Notre-Dame de Reims, or “Our Lady of Reims” (90 miles East of Paris), is amongst the most important cathedrals in Europe. Built on the site of an ancient Roman baths, it replaces an earlier basilica (built around 400 AD) which was destroyed by fire in 1211. Rebuilding of the “new” cathedral—that which we see today—began immediately and the church was expanded in order to accommodate the many coronations which occurred here. But cathedral building is a slow, laborious process and it wasn’t until the 14th century that the upper portions of the façade were completed. Fortunately, the builders used 13th century plans which gives the structure a unified design aesthetic.
The South Tower (originally planned to soar 394 feet but only achieving 267 feet) houses two bells. One, named “Charlotte” in 1570, weighs a staggering eleven tons.
In 1380, Charles VI of France was crowned here. 35 years later, when Henry V of England defeated him at Agincourt, the entire region—including the cathedral—fell to the English. Henry became king of England and France and ended-up marrying the French king’s daughter, Catherine de Valois. Reims was held by the English until it was liberated by Joan of Arc in 1429.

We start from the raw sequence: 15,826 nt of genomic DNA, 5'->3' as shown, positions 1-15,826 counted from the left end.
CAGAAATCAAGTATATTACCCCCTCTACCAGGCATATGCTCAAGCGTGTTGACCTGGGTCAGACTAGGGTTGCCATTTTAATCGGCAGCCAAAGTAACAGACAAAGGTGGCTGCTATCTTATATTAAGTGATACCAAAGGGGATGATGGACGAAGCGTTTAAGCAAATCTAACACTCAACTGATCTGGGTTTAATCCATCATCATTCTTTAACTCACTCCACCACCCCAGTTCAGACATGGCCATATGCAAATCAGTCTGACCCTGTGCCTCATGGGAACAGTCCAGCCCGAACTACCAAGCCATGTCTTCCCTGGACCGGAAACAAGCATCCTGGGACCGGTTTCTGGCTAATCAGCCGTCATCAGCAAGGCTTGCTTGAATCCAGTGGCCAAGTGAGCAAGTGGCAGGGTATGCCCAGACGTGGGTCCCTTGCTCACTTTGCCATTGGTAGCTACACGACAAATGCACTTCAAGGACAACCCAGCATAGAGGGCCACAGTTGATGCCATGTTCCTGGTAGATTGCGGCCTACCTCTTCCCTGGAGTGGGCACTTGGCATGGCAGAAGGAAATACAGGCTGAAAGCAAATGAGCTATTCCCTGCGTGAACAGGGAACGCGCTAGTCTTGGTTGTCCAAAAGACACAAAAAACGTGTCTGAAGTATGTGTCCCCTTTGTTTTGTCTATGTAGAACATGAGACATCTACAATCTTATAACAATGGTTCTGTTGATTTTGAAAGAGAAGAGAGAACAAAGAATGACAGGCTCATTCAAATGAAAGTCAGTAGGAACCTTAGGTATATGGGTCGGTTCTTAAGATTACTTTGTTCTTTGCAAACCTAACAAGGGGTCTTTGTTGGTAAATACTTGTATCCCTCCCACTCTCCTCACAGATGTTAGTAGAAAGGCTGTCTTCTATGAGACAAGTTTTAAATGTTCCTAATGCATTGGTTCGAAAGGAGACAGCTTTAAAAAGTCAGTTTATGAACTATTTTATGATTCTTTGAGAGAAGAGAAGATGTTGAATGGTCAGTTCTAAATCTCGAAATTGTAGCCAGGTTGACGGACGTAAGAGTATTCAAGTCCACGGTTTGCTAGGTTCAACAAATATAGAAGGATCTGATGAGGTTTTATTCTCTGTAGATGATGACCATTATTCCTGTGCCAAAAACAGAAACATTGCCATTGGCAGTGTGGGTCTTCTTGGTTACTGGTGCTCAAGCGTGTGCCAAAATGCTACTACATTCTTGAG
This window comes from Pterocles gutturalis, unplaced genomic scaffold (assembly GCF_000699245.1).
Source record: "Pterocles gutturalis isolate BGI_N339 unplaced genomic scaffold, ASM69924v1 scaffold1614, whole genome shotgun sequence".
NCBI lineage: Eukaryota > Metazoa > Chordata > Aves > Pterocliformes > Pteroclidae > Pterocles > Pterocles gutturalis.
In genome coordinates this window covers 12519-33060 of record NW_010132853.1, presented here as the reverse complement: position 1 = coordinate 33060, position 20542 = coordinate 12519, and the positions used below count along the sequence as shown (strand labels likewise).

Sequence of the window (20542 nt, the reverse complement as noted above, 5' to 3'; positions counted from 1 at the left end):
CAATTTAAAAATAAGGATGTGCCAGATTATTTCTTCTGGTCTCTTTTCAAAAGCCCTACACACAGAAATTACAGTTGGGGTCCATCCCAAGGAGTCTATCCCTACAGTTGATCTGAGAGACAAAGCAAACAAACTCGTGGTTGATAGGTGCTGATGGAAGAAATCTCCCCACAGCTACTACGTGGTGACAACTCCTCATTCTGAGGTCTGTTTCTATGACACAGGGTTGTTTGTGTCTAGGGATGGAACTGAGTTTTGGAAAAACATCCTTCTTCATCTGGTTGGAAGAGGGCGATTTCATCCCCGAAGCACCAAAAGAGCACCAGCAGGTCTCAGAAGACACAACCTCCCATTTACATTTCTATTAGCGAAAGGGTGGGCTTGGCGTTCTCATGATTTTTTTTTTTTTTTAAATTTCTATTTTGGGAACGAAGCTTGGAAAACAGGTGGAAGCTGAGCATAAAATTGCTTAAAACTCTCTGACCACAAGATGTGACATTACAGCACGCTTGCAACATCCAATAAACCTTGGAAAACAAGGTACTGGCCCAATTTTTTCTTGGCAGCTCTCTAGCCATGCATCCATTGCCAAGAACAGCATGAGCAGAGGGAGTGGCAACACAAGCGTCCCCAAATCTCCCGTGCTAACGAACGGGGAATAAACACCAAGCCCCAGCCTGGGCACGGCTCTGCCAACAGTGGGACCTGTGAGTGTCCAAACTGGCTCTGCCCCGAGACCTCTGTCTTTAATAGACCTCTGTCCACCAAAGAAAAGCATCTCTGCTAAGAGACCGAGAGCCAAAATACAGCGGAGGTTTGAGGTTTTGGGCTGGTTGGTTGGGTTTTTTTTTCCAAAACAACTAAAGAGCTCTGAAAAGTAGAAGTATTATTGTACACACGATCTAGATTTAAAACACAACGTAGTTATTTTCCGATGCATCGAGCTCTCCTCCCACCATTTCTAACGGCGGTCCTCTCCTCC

During World War I, the great cathedral was shelled by the Germans, resulting in a fire which melted much of the lead within the roof. Molten lead was seen pouring-out of the mouths of gargoyles. Photos of the destruction was used to rally the French—and her Allies—against an enemy who would destroy such an important historical and cultural landmark. Restoration began in 1919 and—with a generous contribution by the Rockefeller family—the cathedral was reopened to the public in 1938. Work continues to this day while more than a million people visit the cathedral each year.
The bookends above, cast in bronze, capture in fine detail the beauty and intricacy of the church’s design. An Impressionist sky swirls in the background. Please click on the photo to learn more about these bookends.